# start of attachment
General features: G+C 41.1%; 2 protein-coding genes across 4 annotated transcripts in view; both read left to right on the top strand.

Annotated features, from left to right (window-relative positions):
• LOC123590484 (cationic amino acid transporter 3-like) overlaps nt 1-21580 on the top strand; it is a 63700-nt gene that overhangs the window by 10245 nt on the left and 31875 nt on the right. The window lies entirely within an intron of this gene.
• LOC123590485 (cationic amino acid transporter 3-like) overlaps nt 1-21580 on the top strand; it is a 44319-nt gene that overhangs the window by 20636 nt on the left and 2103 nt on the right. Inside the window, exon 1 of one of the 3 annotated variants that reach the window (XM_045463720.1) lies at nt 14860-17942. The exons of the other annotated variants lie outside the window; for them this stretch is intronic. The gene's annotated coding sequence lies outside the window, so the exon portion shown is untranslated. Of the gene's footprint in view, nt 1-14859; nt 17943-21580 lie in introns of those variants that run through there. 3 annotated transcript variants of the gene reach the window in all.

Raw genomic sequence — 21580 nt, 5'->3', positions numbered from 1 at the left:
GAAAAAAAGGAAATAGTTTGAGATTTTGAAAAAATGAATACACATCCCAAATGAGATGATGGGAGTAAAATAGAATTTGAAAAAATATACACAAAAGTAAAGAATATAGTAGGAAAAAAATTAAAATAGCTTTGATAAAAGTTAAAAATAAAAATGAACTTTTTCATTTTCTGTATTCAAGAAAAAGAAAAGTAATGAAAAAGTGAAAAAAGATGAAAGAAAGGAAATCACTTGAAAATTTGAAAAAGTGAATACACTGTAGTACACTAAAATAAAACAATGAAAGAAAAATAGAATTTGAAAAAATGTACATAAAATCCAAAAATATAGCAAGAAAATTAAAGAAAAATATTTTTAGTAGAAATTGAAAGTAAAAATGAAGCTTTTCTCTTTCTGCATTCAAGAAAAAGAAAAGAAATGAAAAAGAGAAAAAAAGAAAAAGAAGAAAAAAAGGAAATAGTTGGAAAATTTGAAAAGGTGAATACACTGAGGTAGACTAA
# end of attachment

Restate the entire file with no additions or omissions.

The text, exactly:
General features: G+C 41.1%; 2 protein-coding genes across 4 annotated transcripts in view; both read left to right on the top strand.

Annotated features, from left to right (window-relative positions):
• LOC123590484 (cationic amino acid transporter 3-like) overlaps nt 1-21580 on the top strand; it is a 63700-nt gene that overhangs the window by 10245 nt on the left and 31875 nt on the right. The window lies entirely within an intron of this gene.
• LOC123590485 (cationic amino acid transporter 3-like) overlaps nt 1-21580 on the top strand; it is a 44319-nt gene that overhangs the window by 20636 nt on the left and 2103 nt on the right. Inside the window, exon 1 of one of the 3 annotated variants that reach the window (XM_045463720.1) lies at nt 14860-17942. The exons of the other annotated variants lie outside the window; for them this stretch is intronic. The gene's annotated coding sequence lies outside the window, so the exon portion shown is untranslated. Of the gene's footprint in view, nt 1-14859; nt 17943-21580 lie in introns of those variants that run through there. 3 annotated transcript variants of the gene reach the window in all.

Raw genomic sequence — 21580 nt, 5'->3', positions numbered from 1 at the left:
GAAAAAAAGGAAATAGTTTGAGATTTTGAAAAAATGAATACACATCCCAAATGAGATGATGGGAGTAAAATAGAATTTGAAAAAATATACACAAAAGTAAAGAATATAGTAGGAAAAAAATTAAAATAGCTTTGATAAAAGTTAAAAATAAAAATGAACTTTTTCATTTTCTGTATTCAAGAAAAAGAAAAGTAATGAAAAAGTGAAAAAAGATGAAAGAAAGGAAATCACTTGAAAATTTGAAAAAGTGAATACACTGTAGTACACTAAAATAAAACAATGAAAGAAAAATAGAATTTGAAAAAATGTACATAAAATCCAAAAATATAGCAAGAAAATTAAAGAAAAATATTTTTAGTAGAAATTGAAAGTAAAAATGAAGCTTTTCTCTTTCTGCATTCAAGAAAAAGAAAAGAAATGAAAAAGAGAAAAAAAGAAAAAGAAGAAAAAAAGGAAATAGTTGGAAAATTTGAAAAGGTGAATACACTGAGGTAGACTAA